Her most recent work, The Vertigo Project, is currently showing at the prestigious Danziger Gallery in New York where it is creating a real buzz among art and photography aficionados alike. The exhibition features a series of selected frames from an original Technicolor print of the 1958 Hitchcock classic, which are then printed using the same dye transfer process by which the movie was made.
Curran, who grew up near Kilmacthomas in Co Waterford, came to the craft via a career in photo-journalism, working in Dublin, London, Kenya, Afghanistan and Dubai. However, it was in Cork that the seeds were sown for her work as a photographic artist. When she left school, she did some travelling and on her return, enrolled in the photography diploma in St John’s College in Cork, a decision that changed the course of her life.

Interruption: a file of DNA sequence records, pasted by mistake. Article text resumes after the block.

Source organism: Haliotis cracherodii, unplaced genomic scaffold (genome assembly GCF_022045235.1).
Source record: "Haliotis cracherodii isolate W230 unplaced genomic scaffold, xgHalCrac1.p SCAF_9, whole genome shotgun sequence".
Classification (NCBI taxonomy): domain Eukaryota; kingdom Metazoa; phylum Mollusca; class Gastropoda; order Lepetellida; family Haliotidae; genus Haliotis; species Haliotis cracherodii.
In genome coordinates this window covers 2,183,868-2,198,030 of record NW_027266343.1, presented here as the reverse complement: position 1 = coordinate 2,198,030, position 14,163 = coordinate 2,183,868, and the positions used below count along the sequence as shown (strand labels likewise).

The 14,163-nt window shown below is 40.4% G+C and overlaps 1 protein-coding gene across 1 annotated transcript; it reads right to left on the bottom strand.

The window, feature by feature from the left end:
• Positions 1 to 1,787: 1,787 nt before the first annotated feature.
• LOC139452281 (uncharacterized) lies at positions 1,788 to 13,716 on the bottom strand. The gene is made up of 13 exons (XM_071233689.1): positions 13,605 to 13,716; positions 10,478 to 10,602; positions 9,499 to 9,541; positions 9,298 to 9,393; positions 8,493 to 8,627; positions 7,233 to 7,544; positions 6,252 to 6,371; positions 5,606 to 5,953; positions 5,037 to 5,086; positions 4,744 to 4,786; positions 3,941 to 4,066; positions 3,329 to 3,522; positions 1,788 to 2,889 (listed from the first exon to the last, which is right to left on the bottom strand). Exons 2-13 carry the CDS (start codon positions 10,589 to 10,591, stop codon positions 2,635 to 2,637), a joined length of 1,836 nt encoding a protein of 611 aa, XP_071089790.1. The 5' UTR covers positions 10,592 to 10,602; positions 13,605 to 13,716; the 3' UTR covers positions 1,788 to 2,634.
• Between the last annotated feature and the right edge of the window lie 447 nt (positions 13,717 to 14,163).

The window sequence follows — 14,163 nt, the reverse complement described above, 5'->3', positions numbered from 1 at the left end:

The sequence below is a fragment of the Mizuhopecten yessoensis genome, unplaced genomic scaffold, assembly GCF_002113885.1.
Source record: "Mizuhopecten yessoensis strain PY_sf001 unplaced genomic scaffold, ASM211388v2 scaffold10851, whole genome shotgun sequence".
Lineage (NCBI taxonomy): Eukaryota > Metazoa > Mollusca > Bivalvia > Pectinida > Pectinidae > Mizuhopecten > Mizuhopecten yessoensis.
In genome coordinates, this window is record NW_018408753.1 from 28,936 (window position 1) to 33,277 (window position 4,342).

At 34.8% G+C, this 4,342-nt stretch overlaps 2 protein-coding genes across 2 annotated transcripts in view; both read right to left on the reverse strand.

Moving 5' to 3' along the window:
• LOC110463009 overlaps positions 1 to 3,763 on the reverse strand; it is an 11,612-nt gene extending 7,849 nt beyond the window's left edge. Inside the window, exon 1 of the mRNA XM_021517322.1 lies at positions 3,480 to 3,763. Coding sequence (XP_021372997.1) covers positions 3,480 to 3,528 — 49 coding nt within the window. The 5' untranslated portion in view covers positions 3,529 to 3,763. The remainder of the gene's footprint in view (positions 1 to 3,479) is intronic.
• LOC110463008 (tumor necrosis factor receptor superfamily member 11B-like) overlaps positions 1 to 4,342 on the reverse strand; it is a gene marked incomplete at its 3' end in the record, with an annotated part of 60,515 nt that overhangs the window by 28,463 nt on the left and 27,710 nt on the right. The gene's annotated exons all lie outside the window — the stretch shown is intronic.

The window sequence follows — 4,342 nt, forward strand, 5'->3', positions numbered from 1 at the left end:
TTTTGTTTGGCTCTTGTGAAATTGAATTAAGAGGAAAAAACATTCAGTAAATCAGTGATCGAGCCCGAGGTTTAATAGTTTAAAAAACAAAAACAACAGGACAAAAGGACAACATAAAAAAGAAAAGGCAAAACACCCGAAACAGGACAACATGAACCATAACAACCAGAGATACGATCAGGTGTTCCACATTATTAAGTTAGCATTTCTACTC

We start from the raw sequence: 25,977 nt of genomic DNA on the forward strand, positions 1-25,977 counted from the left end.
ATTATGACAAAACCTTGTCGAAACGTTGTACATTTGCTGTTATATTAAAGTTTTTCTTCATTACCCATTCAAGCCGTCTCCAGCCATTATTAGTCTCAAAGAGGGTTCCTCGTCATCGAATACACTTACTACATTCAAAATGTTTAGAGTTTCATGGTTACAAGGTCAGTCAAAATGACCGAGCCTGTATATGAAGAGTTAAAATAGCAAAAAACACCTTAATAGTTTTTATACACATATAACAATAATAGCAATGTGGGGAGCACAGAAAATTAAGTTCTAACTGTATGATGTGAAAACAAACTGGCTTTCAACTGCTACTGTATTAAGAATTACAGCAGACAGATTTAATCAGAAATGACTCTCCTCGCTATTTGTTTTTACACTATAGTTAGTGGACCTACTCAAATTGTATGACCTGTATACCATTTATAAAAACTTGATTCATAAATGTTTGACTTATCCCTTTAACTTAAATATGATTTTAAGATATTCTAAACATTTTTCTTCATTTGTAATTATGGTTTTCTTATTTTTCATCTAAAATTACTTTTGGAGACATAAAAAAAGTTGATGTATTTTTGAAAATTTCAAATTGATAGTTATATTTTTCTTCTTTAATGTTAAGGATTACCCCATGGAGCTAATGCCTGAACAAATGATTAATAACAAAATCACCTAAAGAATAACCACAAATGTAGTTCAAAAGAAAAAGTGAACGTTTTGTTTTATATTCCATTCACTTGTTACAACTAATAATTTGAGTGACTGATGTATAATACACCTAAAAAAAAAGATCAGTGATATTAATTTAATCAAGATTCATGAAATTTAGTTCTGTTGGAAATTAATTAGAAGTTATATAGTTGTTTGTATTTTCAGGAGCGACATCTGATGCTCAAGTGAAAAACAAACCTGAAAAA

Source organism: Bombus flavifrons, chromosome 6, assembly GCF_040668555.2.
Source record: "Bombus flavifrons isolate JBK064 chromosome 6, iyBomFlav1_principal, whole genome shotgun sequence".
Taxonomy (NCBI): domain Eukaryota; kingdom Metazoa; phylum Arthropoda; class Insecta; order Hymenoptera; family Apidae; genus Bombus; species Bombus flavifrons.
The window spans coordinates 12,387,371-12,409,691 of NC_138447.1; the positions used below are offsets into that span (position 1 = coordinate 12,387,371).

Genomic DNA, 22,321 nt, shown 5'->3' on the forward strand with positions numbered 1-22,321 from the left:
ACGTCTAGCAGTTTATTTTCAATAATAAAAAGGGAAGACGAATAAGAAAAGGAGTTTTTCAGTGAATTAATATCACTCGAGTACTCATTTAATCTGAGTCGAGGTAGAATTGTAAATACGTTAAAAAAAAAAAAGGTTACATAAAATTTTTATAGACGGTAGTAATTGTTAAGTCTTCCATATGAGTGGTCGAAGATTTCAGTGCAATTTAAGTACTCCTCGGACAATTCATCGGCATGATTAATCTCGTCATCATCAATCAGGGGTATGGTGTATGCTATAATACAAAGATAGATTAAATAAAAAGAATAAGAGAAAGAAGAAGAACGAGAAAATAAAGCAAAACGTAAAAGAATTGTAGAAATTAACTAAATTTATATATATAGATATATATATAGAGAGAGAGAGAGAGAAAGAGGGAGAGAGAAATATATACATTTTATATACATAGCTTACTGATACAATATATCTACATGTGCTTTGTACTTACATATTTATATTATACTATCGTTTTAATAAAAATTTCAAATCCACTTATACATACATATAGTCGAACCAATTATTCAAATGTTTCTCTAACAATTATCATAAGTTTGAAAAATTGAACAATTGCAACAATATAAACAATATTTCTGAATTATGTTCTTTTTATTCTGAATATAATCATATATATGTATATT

“Being able to use the darkroom, I knew I had found my thing. I absolutely loved it. There are very few colleges in the world that you can print your own work in both black-and-white and colour. Getting that basis in photography has stood to me through everything I have done.”
Curran went on to work for a small photographic news agency in Cork, which gave her the grounding to pursue a career in photojournalism.
“I did the bingo calls in Killeagh, following the Lord Mayor around, all of that,” she laughs.
Following a ten-year stint in Dublin working in national news, Curran took her camera further afield.